Shinji’s internship looked into the regulatory framework on nanomaterials safety in Aotearoa New Zealand, assessing the strengths and weaknesses from a scientific point of view. He also undertook some work on AI and COVID-19.
Dr Madhuri Kumari
Madhuri is a postdoctoral fellow at the University of Otago’s Department of Physics. She is investigating optical frequency comb generation for spectroscopy applications. Over the last eight years, she has studied a variety of photonic systems to understand the behaviour of light and develop devices such as an optical gas sensor. Prior to her career as a physicist, she was a science and mathematics school teacher. She aspires to be a science communicator, bridging academia and society. As a member of the Diversity Committee of the Dodd-Walls Centre she advocates for diversity and equity in STEM.
In her internship project she created a map of organisations working within the photonics sector of Aotearoa New Zealand. Her survey revealed that the current research and business activities related to photonic technologies play key roles in advancing agritech, enabling telecommunications, and empowering manufacturing industries.
Stephen has submitted his PhD thesis in chemistry at the University of Auckland. His research was focused on the extraction of bioactive flavonoids from grape waste and the lipophilic derivatisation of these flavonoids to improve their therapeutic potential. This was conducted as a strategy to improve the commercial value of the grape waste which is left behind after wine production. Stephen worked with the Office on COVID-19 and prepared a report on seasonality.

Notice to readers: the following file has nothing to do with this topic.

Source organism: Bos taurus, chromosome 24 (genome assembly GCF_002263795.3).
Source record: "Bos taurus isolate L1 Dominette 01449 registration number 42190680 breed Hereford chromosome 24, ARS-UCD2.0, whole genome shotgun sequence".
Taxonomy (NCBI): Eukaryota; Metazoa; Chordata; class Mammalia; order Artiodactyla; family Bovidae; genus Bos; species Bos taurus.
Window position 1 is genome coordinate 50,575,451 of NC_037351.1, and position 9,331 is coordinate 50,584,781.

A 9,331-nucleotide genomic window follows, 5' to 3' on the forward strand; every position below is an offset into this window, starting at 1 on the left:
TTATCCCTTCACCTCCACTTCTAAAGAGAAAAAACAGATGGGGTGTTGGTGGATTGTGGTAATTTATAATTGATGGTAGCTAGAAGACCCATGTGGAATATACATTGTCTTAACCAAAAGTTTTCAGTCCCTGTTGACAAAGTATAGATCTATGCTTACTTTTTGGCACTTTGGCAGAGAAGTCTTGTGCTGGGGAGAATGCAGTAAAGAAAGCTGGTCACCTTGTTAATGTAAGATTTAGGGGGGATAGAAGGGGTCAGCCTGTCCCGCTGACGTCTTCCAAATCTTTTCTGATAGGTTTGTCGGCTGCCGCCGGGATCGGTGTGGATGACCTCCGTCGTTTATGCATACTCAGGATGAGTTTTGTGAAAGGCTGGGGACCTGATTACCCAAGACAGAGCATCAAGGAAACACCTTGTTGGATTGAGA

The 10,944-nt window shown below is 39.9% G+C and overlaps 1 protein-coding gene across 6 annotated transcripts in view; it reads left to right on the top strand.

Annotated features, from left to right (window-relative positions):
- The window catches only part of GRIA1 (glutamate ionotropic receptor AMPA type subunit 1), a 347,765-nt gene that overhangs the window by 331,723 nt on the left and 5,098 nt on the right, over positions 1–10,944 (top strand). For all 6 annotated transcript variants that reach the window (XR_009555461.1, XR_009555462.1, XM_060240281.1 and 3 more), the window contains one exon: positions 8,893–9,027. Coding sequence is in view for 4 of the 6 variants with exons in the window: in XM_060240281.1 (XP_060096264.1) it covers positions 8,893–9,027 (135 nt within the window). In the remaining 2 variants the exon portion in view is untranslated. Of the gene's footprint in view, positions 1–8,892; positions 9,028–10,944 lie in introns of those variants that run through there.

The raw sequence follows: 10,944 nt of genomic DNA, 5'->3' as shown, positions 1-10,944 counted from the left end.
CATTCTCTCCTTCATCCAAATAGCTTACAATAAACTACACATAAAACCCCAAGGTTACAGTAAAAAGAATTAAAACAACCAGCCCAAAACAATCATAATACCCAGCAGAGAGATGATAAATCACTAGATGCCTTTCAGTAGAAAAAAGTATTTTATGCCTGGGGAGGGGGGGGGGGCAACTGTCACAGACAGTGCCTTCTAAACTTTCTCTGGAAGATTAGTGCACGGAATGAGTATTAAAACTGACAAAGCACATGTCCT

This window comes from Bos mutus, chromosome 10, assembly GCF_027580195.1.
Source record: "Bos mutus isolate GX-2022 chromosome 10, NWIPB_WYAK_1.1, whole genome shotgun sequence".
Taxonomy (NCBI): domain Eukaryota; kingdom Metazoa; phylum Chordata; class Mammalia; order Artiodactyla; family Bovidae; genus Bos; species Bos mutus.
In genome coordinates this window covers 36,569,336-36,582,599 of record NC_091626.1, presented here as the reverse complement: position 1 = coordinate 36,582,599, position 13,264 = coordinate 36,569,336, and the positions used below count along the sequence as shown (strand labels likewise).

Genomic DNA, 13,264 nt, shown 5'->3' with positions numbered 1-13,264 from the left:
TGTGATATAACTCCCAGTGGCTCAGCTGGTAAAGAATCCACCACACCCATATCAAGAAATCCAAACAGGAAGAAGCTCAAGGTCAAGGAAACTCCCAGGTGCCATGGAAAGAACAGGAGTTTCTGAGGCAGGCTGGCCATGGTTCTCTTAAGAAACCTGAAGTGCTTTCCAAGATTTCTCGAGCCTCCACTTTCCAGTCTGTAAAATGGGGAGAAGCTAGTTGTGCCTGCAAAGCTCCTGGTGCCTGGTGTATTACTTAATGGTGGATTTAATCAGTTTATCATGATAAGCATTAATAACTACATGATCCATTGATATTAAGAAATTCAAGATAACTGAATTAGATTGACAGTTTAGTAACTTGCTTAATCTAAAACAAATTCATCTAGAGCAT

Dr Tara McAllister
Dr Tara McAllister (Te Aitanga ā Māhaki) did her PhD in freshwater ecology at the University of Canterbury. Her thesis involved examining the environmental drivers of toxic cyanobacterial blooms in New Zealand rivers. She focused on the influence of nutrients and river flow on cyanobacterial growth in order to understand how bloom formation is likely to be affected by agricultural intensification. She is currently a Research Fellow with Te Pūnaha Matatini and is working in association with us to examine the numbers of Māori in science, as an MBIE-based internship.